Until that time, I fear we are all a bit like the man I saw the other day – making our way as best we can, but unable to see what comes next. Sometimes we trust the well-worn paths that have brought us this far, the familiar markers along the way and the confidence in ourselves that we will get from point A to B. At the same time, we are forced to recognize the world changing around us – the need to adapt, to plan ahead – and sometimes even to ask for help when we find ourselves up against a seemingly insurmountable wall.

I found comfort in this realization. No matter how blind we are to what lays ahead, if we are willing to take a step to redirect each other (and sometimes walk side by side until a safe path has been found), we will make it through this. We may end up with alliances we never knew we had and strengths we never thought we’d have to draw on. We may realize that things we once clung to for security pale in value compared to the freedom we find to pick ourselves up from the ashes of past choices and forge ahead.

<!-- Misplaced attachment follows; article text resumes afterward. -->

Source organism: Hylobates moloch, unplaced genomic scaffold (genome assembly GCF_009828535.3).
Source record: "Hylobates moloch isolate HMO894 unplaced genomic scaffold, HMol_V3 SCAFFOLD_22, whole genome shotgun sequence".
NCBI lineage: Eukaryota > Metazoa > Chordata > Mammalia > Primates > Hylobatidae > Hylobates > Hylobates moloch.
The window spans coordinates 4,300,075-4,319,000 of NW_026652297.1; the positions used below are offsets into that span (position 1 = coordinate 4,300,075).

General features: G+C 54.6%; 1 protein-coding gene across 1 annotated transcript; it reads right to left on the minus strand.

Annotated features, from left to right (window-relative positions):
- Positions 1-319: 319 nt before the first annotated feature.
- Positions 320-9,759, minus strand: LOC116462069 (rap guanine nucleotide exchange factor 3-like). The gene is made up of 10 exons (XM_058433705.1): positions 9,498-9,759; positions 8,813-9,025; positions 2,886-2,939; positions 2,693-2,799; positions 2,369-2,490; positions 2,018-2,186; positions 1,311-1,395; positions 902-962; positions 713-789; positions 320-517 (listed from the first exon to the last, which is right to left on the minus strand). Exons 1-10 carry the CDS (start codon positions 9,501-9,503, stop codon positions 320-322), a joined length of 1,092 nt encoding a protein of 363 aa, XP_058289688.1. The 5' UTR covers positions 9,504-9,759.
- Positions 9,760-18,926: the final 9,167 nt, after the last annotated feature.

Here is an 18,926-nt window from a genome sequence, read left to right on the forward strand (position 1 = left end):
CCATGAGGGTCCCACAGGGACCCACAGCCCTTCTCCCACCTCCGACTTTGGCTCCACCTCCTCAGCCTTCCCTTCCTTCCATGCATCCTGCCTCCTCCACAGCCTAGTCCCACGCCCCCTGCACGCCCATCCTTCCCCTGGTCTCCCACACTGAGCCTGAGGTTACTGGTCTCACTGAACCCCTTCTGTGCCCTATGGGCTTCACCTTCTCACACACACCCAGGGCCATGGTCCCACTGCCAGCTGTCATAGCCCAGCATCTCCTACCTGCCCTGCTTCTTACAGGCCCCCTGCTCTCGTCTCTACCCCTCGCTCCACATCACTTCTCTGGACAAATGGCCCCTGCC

It is my hope that we emerge with a new sense of humbleness that will serve to better our actions and the direction we take as a global society in the future – that if anything is understood from it all it is that we are in this together, the whole world, blind leading blind until we find a way to open our eyes and forge a new, safe and secure path for all to follow.

Saturday, February 7, 2009

Since all my words are being spent on development theory...

These are some of the kids I met last weekend. The previous post includes a picture with some of their names and aspirations. Lots of kids in Kenya want to be pilots - some NGO should really start a flight school here :)

Tuesday, February 3, 2009

Further out, further in